Author + information
- Received April 7, 1986
- Revision received July 16, 1986
- Accepted August 13, 1986
- Published online January 1, 1987.
- Angelo A.V. de Paola, MD1,2,
- Leonard N. Horowitz, MD, FACC*,1,
- Joel Morganroth, MD, FACC1,
- Sheila Senior, RN1,
- Scott R. Spielman, MD, FACC1,
- Allan M. Greenspan, MD, FACC1 and
- Harold R. Kay, FACC1
- ↵*Address for reprints: Leonard N. Horowitz MD, Likoff Cardiovascular Institute, Hahnemann University and Hospital, Broad and Vine Streets, Philadelphia, Pennsylvania 19102.
Seventy-six patients with ventricular tachyarrhythmias (40 sustained and 36 nonsustained) were treated with oral flecainide. Radionuclide left ventricular ejection fraction was 30% or less in 33 patients and greater than 30% in 43 patients. Before flecainide, compensated heart failure was present in 23 patients (ejection fraction ≤ 30% in 15 and > 30% in 8). Flecainide mean dose was 150 mg twice daily and mean plasma concentration was 720 ng/ml. New or worsened congestive heart failure occurred in seven patients on flecainide therapy, all with an ejection fraction of less than 30%; six had a previous history of compensated heart failure and of these, three died. Ejection fraction was the only independent variable that significantly influenced efficacy and tolerance of flecainide. After 1 year of therapy, efficacy and tolerance was 58% (25 of 43) in patients with an ejection fraction greater than 30% and 12% (4 of 33) in patients with an ejection fraction of 30% or less (p < 0.001).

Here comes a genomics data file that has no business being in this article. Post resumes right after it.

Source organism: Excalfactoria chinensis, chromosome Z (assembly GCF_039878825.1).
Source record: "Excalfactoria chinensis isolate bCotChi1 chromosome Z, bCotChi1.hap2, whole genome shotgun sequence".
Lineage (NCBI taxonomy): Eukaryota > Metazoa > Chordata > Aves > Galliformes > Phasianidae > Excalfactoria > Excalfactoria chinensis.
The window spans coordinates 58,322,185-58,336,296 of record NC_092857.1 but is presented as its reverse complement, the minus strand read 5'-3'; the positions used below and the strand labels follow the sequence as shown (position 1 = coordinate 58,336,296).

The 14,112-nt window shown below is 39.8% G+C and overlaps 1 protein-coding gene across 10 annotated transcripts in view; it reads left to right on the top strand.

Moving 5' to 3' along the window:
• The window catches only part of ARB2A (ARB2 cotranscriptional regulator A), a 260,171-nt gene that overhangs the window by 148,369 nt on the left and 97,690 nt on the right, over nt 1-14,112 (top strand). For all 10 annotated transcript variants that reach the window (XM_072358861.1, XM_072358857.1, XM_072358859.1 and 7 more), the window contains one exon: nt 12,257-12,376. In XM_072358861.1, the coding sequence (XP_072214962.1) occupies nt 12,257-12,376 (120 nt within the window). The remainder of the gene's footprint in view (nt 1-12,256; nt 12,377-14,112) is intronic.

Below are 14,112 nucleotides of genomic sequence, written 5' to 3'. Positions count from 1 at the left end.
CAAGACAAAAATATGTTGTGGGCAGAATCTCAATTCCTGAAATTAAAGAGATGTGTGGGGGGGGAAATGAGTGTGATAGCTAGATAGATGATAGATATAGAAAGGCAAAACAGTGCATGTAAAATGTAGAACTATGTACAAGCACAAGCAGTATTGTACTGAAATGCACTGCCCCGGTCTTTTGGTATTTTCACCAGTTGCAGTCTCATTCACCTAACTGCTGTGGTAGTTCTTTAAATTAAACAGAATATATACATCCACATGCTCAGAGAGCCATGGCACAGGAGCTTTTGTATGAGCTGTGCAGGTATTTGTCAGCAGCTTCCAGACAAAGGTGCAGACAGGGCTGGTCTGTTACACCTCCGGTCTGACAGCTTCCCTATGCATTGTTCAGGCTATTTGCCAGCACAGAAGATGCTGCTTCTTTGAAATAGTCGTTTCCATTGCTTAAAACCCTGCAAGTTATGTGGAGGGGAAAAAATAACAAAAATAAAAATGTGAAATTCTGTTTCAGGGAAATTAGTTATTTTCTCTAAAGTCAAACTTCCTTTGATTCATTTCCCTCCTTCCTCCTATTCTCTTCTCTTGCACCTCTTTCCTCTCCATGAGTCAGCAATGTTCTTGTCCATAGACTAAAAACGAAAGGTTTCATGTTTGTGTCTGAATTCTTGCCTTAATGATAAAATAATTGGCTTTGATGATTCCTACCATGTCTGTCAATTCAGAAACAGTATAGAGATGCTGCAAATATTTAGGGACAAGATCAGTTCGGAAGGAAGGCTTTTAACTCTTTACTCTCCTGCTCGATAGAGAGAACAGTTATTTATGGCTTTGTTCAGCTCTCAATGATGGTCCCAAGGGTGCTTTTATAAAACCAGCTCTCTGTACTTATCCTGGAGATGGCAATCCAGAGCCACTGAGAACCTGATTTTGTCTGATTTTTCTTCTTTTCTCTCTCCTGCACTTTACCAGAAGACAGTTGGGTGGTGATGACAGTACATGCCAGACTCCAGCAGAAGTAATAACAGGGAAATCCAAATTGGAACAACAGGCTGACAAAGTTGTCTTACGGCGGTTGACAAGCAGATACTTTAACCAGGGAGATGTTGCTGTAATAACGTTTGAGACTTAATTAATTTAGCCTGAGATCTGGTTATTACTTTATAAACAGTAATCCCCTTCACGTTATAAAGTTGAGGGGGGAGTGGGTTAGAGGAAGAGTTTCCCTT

Thus, congestive heart failure can occur during flecainide therapy, particularly in patients with a previous history of congestive heart failure and ejection fraction of less than 30%, and may particularly limit therapy in these patients. Clinical efficacy and tolerance were significantly lower in patients with an ejection fraction of less than 30%.
- Received April 7, 1986.
- Revision received July 16, 1986.
- Accepted August 13, 1986.
- American College of Cardiology